Kubernetes 100 - Introduction

Born in Google and donated to Cloud Native Computing Foundation in 2014, 2017 was the year when Kubernetes conquered the container orchestration space as Docker Swarm and Mesos. In this article, we will see the basics of Kubernetes.

The name “Kubernetes” stems from an ancient Greek word for “helmsman,” someone who steers a ship, like a container ship, which explains the ship wheel logo ☸.

Kubernetes is a system for managing containerized applications across a cluster of nodes

Kubernetes Architecture

Kubernetes cluster consists of Master and Nodes: Master is the controlling machine and Nodes are where your containerized apps run.


Master is composed of these components:

Nodes, aka Workers or Minions

Launch Single Node Kubernetes Cluster

Step 0 - Install Minikube

Minikube is a tool to run Kubernetes locally. It runs a single node cluster inside a VM.

$ curl -LO https://storage.googleapis.com/minikube/releases/latest/minikube_latest_amd64.deb
$ sudo dpkg -i minikube_latest_amd64.deb
$ minikube version
minikube version: v0.32.0
commit: ad1ecbcf0099a46b93b620be65c9870ae52bb314

Step 1 - Start Minikube

Let’s start the cluster, by running the minikube start command:

$ minikube start --wait=false
* minikube v1.8.1 on Ubuntu 18.04
* Using the none driver based on user configuration
* Running on localhost (CPUs=2, Memory=2460MB, Disk=145651MB) ...
* OS release is Ubuntu 18.04.4 LTS
* Preparing Kubernetes v1.12.5 on Docker 18.05.0-ce ...
  - kubelet.resolv-conf=/run/systemd/resolve/resolv.conf
* Launching Kubernetes ...
* Enabling addons: default-storageclass, storage-provisioner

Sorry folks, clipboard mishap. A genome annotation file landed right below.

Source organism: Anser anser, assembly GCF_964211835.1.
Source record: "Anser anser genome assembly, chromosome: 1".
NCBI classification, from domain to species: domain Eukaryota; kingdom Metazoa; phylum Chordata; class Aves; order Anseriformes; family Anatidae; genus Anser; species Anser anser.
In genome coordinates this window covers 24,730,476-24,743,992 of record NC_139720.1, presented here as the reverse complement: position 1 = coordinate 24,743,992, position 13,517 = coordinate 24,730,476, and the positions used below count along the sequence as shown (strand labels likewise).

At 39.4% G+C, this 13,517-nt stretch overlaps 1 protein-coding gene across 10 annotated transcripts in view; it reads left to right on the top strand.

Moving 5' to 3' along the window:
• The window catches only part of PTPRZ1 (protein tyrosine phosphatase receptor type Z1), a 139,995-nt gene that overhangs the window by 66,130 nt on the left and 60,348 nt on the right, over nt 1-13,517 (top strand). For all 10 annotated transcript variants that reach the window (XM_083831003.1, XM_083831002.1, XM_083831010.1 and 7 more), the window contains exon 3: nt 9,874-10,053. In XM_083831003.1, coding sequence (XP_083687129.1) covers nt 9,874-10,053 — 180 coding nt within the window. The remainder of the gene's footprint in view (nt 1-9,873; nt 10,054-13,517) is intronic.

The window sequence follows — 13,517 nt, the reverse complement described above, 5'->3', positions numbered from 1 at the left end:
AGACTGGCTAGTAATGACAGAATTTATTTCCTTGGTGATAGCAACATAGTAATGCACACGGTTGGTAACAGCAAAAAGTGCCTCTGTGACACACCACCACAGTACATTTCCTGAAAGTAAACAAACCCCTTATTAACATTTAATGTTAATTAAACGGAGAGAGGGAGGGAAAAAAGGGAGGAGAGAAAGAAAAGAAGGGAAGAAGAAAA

* Configuring local host environment ...
* Done! kubectl is now configured to use "minikube"

We now have a running cluster. Minikube created a VM, and started cluster in that VM.

Step 2 - Cluster Info

The cluster can be interacted with using the kubectl CLI. This is the main approach used for managing Kubernetes and the applications running on top of the cluster.

$ kubectl cluster-info
* Reconfiguring existing host ...
* Using the running none "minikube" bare metal machine ...
* OS release is Ubuntu 18.04.4 LTS
$ kubectl get nodes
minikube   Ready    master   2m53s   v0.32.0

If the node is marked as NotReady then it is still starting the components.

This command shows all nodes to host applications. Now we have only one node, and we can see that it’s status is ready (it is ready to accept applications for deployment).

Step 3 - Deploy Containers

With a running Kubernetes cluster, containers can now be deployed.

Using kubectl run, it allows containers to be deployed onto the cluster:

$ kubectl create deployment first-deployment --image=docker-http-server
deployment.apps/first-deployment created

The status of the deployment can be discovered via the running Pods:

$ kubectl get pods
NAME                               READY   STATUS    RESTARTS   AGE
first-deployment-666c48b44-wb428   1/1     Running   0          69s

Once the container is running it can be exposed via different networking options, depending on requirements. One possible solution is NodePort, that provides a dynamic port to a container.

$ kubectl expose deployment first-deployment --port=80 --type=NodePort
service/first-deployment exposed

The command below finds the allocated port and executes a HTTP request.

$ export PORT=$(kubectl get svc first-deployment -o go-template='\n')
$ echo "Accessing host01:$PORT"
Accessing host01:31118
$ curl host01:$PORT
<h1>Hello, world!</h1>

The result is the container that processed the request.


In this article, we had a quick look at some Kubernetes basics. Kubernetes operates using a very simple model and minikube helps to get hands dirty with containers and orchestration. In the next posts, we will share more resources and hands-on tasks.